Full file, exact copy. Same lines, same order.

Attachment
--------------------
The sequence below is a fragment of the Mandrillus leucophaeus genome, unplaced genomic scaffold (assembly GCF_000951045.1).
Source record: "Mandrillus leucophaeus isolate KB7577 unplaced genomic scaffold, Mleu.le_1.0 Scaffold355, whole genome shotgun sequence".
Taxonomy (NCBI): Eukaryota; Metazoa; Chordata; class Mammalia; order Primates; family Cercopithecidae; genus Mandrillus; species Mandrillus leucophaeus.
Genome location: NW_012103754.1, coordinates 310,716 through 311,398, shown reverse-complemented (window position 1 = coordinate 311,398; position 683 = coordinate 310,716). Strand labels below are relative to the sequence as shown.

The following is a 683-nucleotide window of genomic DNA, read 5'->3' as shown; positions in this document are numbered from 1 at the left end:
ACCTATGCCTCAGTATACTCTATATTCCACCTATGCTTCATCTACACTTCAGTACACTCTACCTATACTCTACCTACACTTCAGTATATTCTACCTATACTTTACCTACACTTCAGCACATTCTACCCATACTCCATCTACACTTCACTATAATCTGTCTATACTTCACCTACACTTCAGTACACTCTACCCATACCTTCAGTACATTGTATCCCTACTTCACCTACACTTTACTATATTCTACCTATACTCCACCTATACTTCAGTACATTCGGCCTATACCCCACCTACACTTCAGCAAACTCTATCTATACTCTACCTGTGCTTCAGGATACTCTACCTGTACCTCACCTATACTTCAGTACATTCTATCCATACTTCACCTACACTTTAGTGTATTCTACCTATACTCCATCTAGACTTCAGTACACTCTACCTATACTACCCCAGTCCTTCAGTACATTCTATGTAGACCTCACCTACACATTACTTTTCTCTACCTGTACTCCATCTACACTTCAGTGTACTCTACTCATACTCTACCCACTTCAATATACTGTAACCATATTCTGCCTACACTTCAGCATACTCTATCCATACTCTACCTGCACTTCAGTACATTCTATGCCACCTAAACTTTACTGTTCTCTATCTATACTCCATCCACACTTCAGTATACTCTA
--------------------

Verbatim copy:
The sequence below is a fragment of the Mandrillus leucophaeus genome, unplaced genomic scaffold (assembly GCF_000951045.1).
Source record: "Mandrillus leucophaeus isolate KB7577 unplaced genomic scaffold, Mleu.le_1.0 Scaffold355, whole genome shotgun sequence".
Taxonomy (NCBI): Eukaryota; Metazoa; Chordata; class Mammalia; order Primates; family Cercopithecidae; genus Mandrillus; species Mandrillus leucophaeus.
Genome location: NW_012103754.1, coordinates 310,716 through 311,398, shown reverse-complemented (window position 1 = coordinate 311,398; position 683 = coordinate 310,716). Strand labels below are relative to the sequence as shown.

The following is a 683-nucleotide window of genomic DNA, read 5'->3' as shown; positions in this document are numbered from 1 at the left end:
ACCTATGCCTCAGTATACTCTATATTCCACCTATGCTTCATCTACACTTCAGTACACTCTACCTATACTCTACCTACACTTCAGTATATTCTACCTATACTTTACCTACACTTCAGCACATTCTACCCATACTCCATCTACACTTCACTATAATCTGTCTATACTTCACCTACACTTCAGTACACTCTACCCATACCTTCAGTACATTGTATCCCTACTTCACCTACACTTTACTATATTCTACCTATACTCCACCTATACTTCAGTACATTCGGCCTATACCCCACCTACACTTCAGCAAACTCTATCTATACTCTACCTGTGCTTCAGGATACTCTACCTGTACCTCACCTATACTTCAGTACATTCTATCCATACTTCACCTACACTTTAGTGTATTCTACCTATACTCCATCTAGACTTCAGTACACTCTACCTATACTACCCCAGTCCTTCAGTACATTCTATGTAGACCTCACCTACACATTACTTTTCTCTACCTGTACTCCATCTACACTTCAGTGTACTCTACTCATACTCTACCCACTTCAATATACTGTAACCATATTCTGCCTACACTTCAGCATACTCTATCCATACTCTACCTGCACTTCAGTACATTCTATGCCACCTAAACTTTACTGTTCTCTATCTATACTCCATCCACACTTCAGTATACTCTA